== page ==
BIA-ALCL Physician Resources
Breast implant-associated anaplastic large cell lymphoma (BIA-ALCL) is a rare and highly treatable type of lymphoma that can develop around breast implants. BIA-ALCL occurs most frequently in patients who have breast implants with textured surfaces. The current lifetime risk of BIA-ALCL is estimated to be 1:3817 - 1:30,000 women with textured implants based upon current confirmed cases and textured implant sales data over the past two decades. Since the initial case report in 1996, ASPS now recognizes approximately 195 cases in the US and a total of 521 worldwide as of March 21, 2018.
Most of the patients who have developed BIA-ALCL receive an excellent prognosis following surgical removal of the breast implants and the surrounding scar tissue capsule. Continued follow-up after any breast implant surgery is suggested and important for patient health, but patients who notice pain, lumps, swelling, fluid collections or unexpected changes in breast shape, including asymmetry, should contact their plastic surgeon. In most cases, women diagnosed with BIA-ALCL observed changes in the look or feel of the area surrounding the implant greater than one year after their initial surgical sites were fully healed, and on average eight to ten years after receiving textured implants.
Patients undergoing plastic surgery procedures, aesthetic or reconstructive, should be thoroughly informed of the potential risks and possible complications known to be associated with the procedure, and any device used in that procedure. In the very rare cases where a diagnosis of BIA-ALCL is made, surgical treatment is essential for the management of the disease. Some patients with more advanced disease may require further treatment such as chemotherapy.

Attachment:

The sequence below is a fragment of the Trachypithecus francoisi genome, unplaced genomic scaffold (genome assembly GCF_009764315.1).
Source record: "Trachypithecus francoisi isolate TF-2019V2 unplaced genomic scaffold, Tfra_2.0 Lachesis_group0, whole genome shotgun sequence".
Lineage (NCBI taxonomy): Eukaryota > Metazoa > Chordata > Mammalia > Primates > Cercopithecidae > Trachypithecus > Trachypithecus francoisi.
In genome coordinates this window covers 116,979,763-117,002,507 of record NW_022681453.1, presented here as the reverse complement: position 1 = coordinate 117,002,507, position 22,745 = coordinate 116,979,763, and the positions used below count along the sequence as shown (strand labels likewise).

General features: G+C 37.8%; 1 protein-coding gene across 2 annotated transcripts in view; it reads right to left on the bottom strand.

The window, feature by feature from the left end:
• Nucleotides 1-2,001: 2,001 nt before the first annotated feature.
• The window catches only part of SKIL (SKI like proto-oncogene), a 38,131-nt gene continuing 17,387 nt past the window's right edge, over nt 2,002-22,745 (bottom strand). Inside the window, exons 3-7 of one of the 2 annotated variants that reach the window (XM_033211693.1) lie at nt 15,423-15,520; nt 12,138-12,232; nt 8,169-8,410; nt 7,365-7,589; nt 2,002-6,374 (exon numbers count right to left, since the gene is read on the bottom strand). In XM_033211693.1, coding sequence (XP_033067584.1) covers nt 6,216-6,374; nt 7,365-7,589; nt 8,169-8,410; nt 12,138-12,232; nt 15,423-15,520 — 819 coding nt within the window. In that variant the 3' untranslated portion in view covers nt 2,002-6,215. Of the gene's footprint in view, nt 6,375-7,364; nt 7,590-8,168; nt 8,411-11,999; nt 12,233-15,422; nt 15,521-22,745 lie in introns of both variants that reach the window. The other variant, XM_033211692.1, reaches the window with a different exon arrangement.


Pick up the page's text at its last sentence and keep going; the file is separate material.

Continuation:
FDA updates website on BIA-ALCL
The American Society of Plastic Surgeons (ASPS) would like to make members aware of a recent safety communication update to the Food and Drug Administration (FDA) website regarding breast implant-associated anaplastic large cell lymphoma (BIA-ALCL).
The March 21, 2018 FDA website update acknowledges that while it remains difficult to determine the exact number of BIA-ALCL cases, there have now been 414 medical device reports (MDR) reported to the FDA Manufacturer and User Facility Device Experience (MAUDE) database as of September 30, 2017. Of these MDRs, 272 reports include data related to the implant surface, with 242 identified as textured and 30 smooth. The update also confirms that both silicone gel and saline implants have been reported in cases of BIA-ALCL.
It's important to note that the FDA acknowledges that the MAUDE database may contain limited and potentially inaccurate adverse event reports, and may not represent the true number of U.S. cases, as some entries are duplicates and not all cases are confirmed as ALCL. Though the FDA indicated it has received 30 reports associated with smooth implants there has been no confirmed smooth surface-only case of BIA-ALCL reported. As of March 21, 2018, 195 suspected/confirmed U.S. cases of BIA-ALCL have been reported to the Patient Registry and Outcomes For breast Implants and anaplastic large cell Lymphoma Etiology and Epidemiology (PROFILE) Registry, a joint collaboration between ASPS, PSF, and the FDA.
The FDA's website update confirms previous ASPS communications, noting that BIA-ALCL remains a rare condition that occurs most frequently in patients who have breast implants with textured surfaces. The report also reiterates that patients should discuss with their health-care provider the benefits and risks of textured-surface versus smooth-surface implants. The FDA highlights the World Health Organization recognition of BIA-ALCL, and standardized diagnosis and treatment guidelines established by the National Comprehensive Cancer Network (NCCN).
ASPS is committed to patient safety, advancing quality of care, and practicing medicine based upon the best available scientific evidence. We will continue to monitor and review all new information as it becomes available to keep the plastic surgery community informed.
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Last updated on March 22, 2018. Video published February 23, 2018.